|Becky Prestwich (left) says she wrote the email in the name of Doyle Beck.|
By BRYAN CLARK
Muslim leaders in eastern Idaho were deeply offended by Islamophobic statements contained in a Monday newsletter distributed by the Bonneville County Republican Central Committee.
In the newsletter, an article entitled “Islam in Idaho” warns that Muslims are “infiltrating” the state. It claims Muslims have been taught to “be ready to rise up and kill” non-Muslims and to be “two-faced,” in order to deceive people into believing their intentions are good.
The article called on newsletter readers to “demand that our lawmakers and law enforcers pay attention and ascertain whether or not there is a potential threat.”
“Please, don’t wait until something bad happens,” the article later said.
After learning of the article’s contents, Idaho State University professor Daniel Hummel, a practicing Muslim who teaches political science, said it simply is a rehash of conspiracy theories espoused by radical anti-Muslims.
“This is the same garbage that we’ve been hearing forever,” he said.
When such extremist views are espoused by those who have a degree of power, Hummel said, it can threaten the safety of Muslim communities.
“We’re seeing hate crimes go up year by year, and so stuff like this — especially coming from the top of an organization like the Bonneville County GOP — is really disconcerting for us living here in eastern Idaho,” he said. “Vigilantes” could take such assertions seriously, Hummel said, and commit hate crimes against area Muslims.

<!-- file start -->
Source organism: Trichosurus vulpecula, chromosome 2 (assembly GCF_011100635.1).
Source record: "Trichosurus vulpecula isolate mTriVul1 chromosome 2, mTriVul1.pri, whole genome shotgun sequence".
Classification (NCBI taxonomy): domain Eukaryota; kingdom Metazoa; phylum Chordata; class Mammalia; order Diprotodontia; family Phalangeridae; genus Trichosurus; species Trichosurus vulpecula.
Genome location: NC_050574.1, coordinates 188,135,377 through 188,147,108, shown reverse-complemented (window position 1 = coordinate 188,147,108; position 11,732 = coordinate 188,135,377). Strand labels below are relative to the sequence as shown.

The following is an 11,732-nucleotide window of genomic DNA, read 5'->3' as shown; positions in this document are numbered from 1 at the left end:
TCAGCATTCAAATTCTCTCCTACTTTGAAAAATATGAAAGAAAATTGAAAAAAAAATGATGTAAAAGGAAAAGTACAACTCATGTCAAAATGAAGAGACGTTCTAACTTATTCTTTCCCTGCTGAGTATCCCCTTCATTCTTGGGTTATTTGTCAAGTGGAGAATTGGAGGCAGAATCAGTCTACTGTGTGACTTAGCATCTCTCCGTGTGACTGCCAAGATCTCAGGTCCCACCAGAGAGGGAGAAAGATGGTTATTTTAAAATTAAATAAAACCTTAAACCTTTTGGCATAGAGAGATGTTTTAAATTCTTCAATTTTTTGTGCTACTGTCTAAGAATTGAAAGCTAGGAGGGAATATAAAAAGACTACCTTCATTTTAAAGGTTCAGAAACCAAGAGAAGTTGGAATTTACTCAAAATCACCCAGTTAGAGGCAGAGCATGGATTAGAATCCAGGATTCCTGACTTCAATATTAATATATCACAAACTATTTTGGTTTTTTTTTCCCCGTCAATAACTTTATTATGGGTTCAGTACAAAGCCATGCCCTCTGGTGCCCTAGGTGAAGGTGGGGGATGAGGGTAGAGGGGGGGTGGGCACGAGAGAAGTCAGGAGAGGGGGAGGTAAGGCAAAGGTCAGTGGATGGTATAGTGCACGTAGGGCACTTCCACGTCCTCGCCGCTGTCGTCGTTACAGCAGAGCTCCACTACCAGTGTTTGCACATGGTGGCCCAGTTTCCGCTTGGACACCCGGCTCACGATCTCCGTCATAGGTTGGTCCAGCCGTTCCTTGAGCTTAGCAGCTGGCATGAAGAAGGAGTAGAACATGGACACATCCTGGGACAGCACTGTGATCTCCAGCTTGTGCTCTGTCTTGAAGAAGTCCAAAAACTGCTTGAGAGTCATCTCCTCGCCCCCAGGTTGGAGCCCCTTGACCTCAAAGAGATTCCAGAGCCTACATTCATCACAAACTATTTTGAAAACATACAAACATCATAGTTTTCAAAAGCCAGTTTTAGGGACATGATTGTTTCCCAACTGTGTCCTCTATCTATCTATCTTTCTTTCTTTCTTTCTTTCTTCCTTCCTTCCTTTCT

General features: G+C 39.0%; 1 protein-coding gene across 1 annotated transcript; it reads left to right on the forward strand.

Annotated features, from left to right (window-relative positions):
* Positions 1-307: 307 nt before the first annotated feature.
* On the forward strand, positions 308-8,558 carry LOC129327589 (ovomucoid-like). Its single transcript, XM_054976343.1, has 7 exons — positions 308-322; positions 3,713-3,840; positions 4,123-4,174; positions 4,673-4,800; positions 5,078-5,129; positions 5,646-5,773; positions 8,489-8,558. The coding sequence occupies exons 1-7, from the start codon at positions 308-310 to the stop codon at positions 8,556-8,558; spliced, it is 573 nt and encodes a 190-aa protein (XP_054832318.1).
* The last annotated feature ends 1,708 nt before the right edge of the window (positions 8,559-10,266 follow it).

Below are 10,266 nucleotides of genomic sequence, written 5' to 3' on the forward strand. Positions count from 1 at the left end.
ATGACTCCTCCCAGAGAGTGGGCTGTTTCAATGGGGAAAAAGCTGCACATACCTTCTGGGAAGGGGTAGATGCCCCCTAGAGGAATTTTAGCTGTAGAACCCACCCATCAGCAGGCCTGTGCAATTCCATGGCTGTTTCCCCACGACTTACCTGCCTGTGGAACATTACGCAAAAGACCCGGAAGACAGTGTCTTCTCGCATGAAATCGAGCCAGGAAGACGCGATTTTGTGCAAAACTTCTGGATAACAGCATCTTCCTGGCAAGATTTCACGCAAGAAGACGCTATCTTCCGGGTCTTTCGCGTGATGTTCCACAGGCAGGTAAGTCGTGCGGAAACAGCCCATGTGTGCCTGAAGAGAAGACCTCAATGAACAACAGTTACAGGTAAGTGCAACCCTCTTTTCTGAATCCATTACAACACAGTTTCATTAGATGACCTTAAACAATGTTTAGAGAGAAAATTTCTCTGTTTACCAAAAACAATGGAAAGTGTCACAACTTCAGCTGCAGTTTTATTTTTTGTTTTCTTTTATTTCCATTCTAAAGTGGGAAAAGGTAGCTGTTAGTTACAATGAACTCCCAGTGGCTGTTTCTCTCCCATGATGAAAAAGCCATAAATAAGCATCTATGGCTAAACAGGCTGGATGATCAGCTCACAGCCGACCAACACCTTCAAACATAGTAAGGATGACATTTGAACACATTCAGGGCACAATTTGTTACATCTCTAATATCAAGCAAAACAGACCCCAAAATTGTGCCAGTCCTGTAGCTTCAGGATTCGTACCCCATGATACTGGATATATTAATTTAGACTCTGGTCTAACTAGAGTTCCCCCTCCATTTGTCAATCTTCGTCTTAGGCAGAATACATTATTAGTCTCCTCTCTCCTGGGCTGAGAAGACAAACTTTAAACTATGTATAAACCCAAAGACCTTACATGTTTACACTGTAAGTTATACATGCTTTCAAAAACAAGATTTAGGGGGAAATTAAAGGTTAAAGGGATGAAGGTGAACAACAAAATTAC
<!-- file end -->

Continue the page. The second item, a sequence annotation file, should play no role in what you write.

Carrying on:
Bonneville GOP chairman Doyle Beck said Wednesday afternoon that he was “in Texas in a helicopter” and not available for comment. Wednesday night, Bonneville GOP executive director Becky Prestwich said she wrote the article, which is unsigned but appears below a picture of Beck.
Prestwich said she regretted that she wasn’t more specific in her comments. She said the article was concerned with radical Muslims, not all Muslims. Prestwich said she believes that at least 10 percent of Muslims are radicals.
Ibrahim Hooper, national spokesman of the Council on American-Islamic Relations — the largest Muslim civil rights organization in the country — said Hummel is right to worry about such rhetoric.
“What we see is that the level of anti-Muslim rhetoric goes up and then we see a minority of bigots turn that hate rhetoric into violent actions,” Hooper said.
The article specifically attacked the Council on American-Islamic Relations, which Prestwich characterized as a front group in an interview with the Post Register.
“Muslims are taught to be ‘two faced,’” the article said, “that is, to present the face of friendship to enemies but to inwardly hate them. To wait to be called to jihad and be ready to rise up and kill the enemy when called. Given that type of deeply ingrained teaching, are we to take them at their word when organizations like CAIR dispute that there are any nefarious intentions?”
The article also painted Muslims as violent toward other religions.
“There are at least 109 (chapters of the Quran) that advocate violence and death towards infidels,” the article said. “And make no mistake; if you are not a Muslim, you are an infidel. Period.”
Not true, Hooper said.
“I’ve been a Muslim for many decades,” he said. “I’ve never heard an actual Muslim use the word ‘infidel.’ The only time you hear that is from anti-Muslim bigots.”